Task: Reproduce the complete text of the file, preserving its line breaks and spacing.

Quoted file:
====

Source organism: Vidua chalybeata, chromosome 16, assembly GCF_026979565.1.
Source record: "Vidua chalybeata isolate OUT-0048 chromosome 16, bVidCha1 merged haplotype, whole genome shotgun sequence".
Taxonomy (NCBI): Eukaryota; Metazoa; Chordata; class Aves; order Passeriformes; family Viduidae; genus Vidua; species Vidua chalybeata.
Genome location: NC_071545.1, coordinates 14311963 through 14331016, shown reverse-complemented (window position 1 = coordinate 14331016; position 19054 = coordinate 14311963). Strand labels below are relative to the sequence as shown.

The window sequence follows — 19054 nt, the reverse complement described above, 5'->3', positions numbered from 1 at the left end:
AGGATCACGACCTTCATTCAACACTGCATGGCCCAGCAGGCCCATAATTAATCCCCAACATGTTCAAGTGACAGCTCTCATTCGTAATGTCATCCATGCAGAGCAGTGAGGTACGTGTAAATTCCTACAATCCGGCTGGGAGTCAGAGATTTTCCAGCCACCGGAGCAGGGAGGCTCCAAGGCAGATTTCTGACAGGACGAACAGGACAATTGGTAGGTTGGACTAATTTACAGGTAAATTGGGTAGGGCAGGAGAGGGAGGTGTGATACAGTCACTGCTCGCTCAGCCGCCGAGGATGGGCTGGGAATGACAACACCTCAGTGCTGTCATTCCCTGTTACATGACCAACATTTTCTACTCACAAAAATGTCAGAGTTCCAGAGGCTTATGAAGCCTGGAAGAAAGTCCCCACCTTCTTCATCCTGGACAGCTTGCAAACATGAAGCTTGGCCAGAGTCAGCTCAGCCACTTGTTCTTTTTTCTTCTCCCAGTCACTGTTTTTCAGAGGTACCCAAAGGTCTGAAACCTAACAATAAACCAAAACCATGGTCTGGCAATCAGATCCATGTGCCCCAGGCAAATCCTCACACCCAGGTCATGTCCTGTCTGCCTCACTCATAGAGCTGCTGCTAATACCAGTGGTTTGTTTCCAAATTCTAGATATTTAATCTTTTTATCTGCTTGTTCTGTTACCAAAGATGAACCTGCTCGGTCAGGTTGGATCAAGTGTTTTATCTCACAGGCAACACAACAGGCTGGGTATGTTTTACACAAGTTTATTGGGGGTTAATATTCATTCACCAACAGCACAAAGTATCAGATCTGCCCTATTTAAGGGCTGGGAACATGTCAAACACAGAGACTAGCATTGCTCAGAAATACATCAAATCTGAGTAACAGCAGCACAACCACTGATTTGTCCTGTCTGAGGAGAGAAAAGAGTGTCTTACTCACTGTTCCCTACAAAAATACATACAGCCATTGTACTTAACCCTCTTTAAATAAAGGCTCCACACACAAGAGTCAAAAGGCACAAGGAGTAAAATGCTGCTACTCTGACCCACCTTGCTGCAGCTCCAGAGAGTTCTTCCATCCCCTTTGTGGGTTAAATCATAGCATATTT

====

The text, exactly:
Source organism: Vidua chalybeata, chromosome 16, assembly GCF_026979565.1.
Source record: "Vidua chalybeata isolate OUT-0048 chromosome 16, bVidCha1 merged haplotype, whole genome shotgun sequence".
Taxonomy (NCBI): Eukaryota; Metazoa; Chordata; class Aves; order Passeriformes; family Viduidae; genus Vidua; species Vidua chalybeata.
Genome location: NC_071545.1, coordinates 14311963 through 14331016, shown reverse-complemented (window position 1 = coordinate 14331016; position 19054 = coordinate 14311963). Strand labels below are relative to the sequence as shown.

The window sequence follows — 19054 nt, the reverse complement described above, 5'->3', positions numbered from 1 at the left end:
AGGATCACGACCTTCATTCAACACTGCATGGCCCAGCAGGCCCATAATTAATCCCCAACATGTTCAAGTGACAGCTCTCATTCGTAATGTCATCCATGCAGAGCAGTGAGGTACGTGTAAATTCCTACAATCCGGCTGGGAGTCAGAGATTTTCCAGCCACCGGAGCAGGGAGGCTCCAAGGCAGATTTCTGACAGGACGAACAGGACAATTGGTAGGTTGGACTAATTTACAGGTAAATTGGGTAGGGCAGGAGAGGGAGGTGTGATACAGTCACTGCTCGCTCAGCCGCCGAGGATGGGCTGGGAATGACAACACCTCAGTGCTGTCATTCCCTGTTACATGACCAACATTTTCTACTCACAAAAATGTCAGAGTTCCAGAGGCTTATGAAGCCTGGAAGAAAGTCCCCACCTTCTTCATCCTGGACAGCTTGCAAACATGAAGCTTGGCCAGAGTCAGCTCAGCCACTTGTTCTTTTTTCTTCTCCCAGTCACTGTTTTTCAGAGGTACCCAAAGGTCTGAAACCTAACAATAAACCAAAACCATGGTCTGGCAATCAGATCCATGTGCCCCAGGCAAATCCTCACACCCAGGTCATGTCCTGTCTGCCTCACTCATAGAGCTGCTGCTAATACCAGTGGTTTGTTTCCAAATTCTAGATATTTAATCTTTTTATCTGCTTGTTCTGTTACCAAAGATGAACCTGCTCGGTCAGGTTGGATCAAGTGTTTTATCTCACAGGCAACACAACAGGCTGGGTATGTTTTACACAAGTTTATTGGGGGTTAATATTCATTCACCAACAGCACAAAGTATCAGATCTGCCCTATTTAAGGGCTGGGAACATGTCAAACACAGAGACTAGCATTGCTCAGAAATACATCAAATCTGAGTAACAGCAGCACAACCACTGATTTGTCCTGTCTGAGGAGAGAAAAGAGTGTCTTACTCACTGTTCCCTACAAAAATACATACAGCCATTGTACTTAACCCTCTTTAAATAAAGGCTCCACACACAAGAGTCAAAAGGCACAAGGAGTAAAATGCTGCTACTCTGACCCACCTTGCTGCAGCTCCAGAGAGTTCTTCCATCCCCTTTGTGGGTTAAATCATAGCATATTT